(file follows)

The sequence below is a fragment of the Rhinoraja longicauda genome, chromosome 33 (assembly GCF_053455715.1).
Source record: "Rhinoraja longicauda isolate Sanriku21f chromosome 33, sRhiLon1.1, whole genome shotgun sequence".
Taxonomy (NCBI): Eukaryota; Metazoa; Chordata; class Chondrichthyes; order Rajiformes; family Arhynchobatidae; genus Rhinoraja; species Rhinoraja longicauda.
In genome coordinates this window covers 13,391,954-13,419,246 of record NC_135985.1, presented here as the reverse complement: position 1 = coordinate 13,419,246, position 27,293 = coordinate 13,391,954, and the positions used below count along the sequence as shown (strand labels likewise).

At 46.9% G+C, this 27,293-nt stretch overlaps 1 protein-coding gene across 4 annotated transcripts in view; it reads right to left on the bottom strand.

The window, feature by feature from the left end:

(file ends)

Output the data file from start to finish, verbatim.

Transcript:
The sequence below is a fragment of the Rhinoraja longicauda genome, chromosome 33 (assembly GCF_053455715.1).
Source record: "Rhinoraja longicauda isolate Sanriku21f chromosome 33, sRhiLon1.1, whole genome shotgun sequence".
Taxonomy (NCBI): Eukaryota; Metazoa; Chordata; class Chondrichthyes; order Rajiformes; family Arhynchobatidae; genus Rhinoraja; species Rhinoraja longicauda.
In genome coordinates this window covers 13,391,954-13,419,246 of record NC_135985.1, presented here as the reverse complement: position 1 = coordinate 13,419,246, position 27,293 = coordinate 13,391,954, and the positions used below count along the sequence as shown (strand labels likewise).

At 46.9% G+C, this 27,293-nt stretch overlaps 1 protein-coding gene across 4 annotated transcripts in view; it reads right to left on the bottom strand.

The window, feature by feature from the left end: